Reading Harmon Leon's new book, The American Dream, I winced when the author described a warfare-themed sales video as: "Filmed from a helicopter and set to speed metal, missiles destroy vehicles, buildings, and everything in their path—you can run, but you can't hide—explained how a second shot is laser deployed."
Such gems of baffling verbosity, along with many other grammatical inaccuracies and, yes, misspellings (even my cell phone's text message software has a spell checker, people) infest this book like locusts. Perhaps Leon (and his editors...?) was affected by his subjects, who are, in no particular order of how easy they are to make fun of: carnival workers, hatemongering Christian extremists, celebrity impersonators, and suburban swingers. Leon goes undercover into these depressing subcultures, mingling with them and reporting back from the other side.
I interviewed Leon and read his first book, The Harmon Chronicles, in 2003, enjoying it very much. Back then, Leon was more prank-oriented and the pranks were very funny, like bringing a sock puppet named Mr. Cocksucker to a ventriloquism conference. He still has decent verbal comic timing, but he's no longer very conceptual, preferring now to simply mock subjects, who are generally too naïve, un-ironic, or uneducated to know any better. While "infiltrating" a celebrity impersonators' gathering, he does jump-kicks under a blond Austin Powers wig that barely hides his white-person dreadlocks. On the reality TV show Blind Date, he shows up wearing lederhosen. Naturally, Leon earns certain, sometimes amusing reactions from such behavior, but his shenanigans also send a clear message: The focus of American Dream is the crrraziness of its author, not probing insights into the lives of its unknowing participants.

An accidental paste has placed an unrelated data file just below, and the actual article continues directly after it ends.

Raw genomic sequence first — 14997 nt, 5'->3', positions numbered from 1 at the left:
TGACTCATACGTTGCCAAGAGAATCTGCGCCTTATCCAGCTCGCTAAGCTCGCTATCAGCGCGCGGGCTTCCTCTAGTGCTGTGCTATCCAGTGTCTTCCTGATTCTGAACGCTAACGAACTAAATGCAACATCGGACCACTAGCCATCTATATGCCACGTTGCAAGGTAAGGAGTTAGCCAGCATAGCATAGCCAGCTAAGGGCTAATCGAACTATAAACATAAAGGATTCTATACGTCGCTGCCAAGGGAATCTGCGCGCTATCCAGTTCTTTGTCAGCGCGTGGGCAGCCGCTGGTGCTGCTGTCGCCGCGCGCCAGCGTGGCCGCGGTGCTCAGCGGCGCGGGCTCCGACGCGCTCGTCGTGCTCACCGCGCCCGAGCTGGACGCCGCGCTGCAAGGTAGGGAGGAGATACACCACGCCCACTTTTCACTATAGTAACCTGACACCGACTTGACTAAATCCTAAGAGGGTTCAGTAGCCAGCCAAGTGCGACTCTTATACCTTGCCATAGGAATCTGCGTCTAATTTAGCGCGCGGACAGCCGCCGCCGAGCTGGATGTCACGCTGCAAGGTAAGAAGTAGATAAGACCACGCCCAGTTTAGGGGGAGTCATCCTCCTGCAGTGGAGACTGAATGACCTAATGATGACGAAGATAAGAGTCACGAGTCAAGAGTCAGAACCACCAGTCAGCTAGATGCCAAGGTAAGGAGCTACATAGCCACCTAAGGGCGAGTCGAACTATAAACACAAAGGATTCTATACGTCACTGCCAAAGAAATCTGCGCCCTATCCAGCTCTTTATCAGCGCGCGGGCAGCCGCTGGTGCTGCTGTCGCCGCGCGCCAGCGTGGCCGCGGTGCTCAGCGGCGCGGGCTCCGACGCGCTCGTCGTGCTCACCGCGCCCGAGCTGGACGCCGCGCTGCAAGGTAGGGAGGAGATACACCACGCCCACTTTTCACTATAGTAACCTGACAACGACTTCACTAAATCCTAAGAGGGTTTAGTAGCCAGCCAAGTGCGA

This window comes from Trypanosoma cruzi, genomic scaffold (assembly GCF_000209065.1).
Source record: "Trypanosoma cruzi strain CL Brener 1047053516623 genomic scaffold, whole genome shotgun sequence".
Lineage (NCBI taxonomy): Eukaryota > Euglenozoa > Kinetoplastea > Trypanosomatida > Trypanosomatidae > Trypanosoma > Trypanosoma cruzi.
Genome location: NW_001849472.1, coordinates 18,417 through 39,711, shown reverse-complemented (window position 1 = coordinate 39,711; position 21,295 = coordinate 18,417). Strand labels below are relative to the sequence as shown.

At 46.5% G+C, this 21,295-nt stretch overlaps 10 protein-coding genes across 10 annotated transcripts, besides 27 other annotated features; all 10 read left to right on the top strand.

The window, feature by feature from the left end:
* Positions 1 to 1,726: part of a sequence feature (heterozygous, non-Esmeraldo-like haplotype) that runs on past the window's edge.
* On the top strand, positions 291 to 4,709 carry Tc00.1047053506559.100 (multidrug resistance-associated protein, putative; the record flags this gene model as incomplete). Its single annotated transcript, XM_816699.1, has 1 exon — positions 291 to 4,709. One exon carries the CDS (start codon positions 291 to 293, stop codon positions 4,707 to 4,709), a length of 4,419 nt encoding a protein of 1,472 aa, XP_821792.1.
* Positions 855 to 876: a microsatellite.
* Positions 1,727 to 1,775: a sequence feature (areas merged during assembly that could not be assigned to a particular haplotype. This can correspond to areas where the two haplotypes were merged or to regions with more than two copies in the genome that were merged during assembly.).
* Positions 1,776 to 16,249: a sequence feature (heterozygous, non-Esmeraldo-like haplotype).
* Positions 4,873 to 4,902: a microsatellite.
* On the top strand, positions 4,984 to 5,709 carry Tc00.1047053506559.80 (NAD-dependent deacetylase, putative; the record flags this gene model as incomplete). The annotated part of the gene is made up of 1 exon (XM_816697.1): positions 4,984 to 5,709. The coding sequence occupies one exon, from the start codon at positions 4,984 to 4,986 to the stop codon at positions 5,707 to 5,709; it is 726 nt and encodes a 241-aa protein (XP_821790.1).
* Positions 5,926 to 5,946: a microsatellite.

Thanks in no small part to the book's countless textual errors, Leon comes across more as a witless lunkhead than a loveable rapscallion. His complete disinterest in cultural analysis has the quality of a bad show on Comedy Central, and American Dream is ultimately about as entertaining and fulfilling as a couple hours of TV. To his credit, however, Leon is commercial free.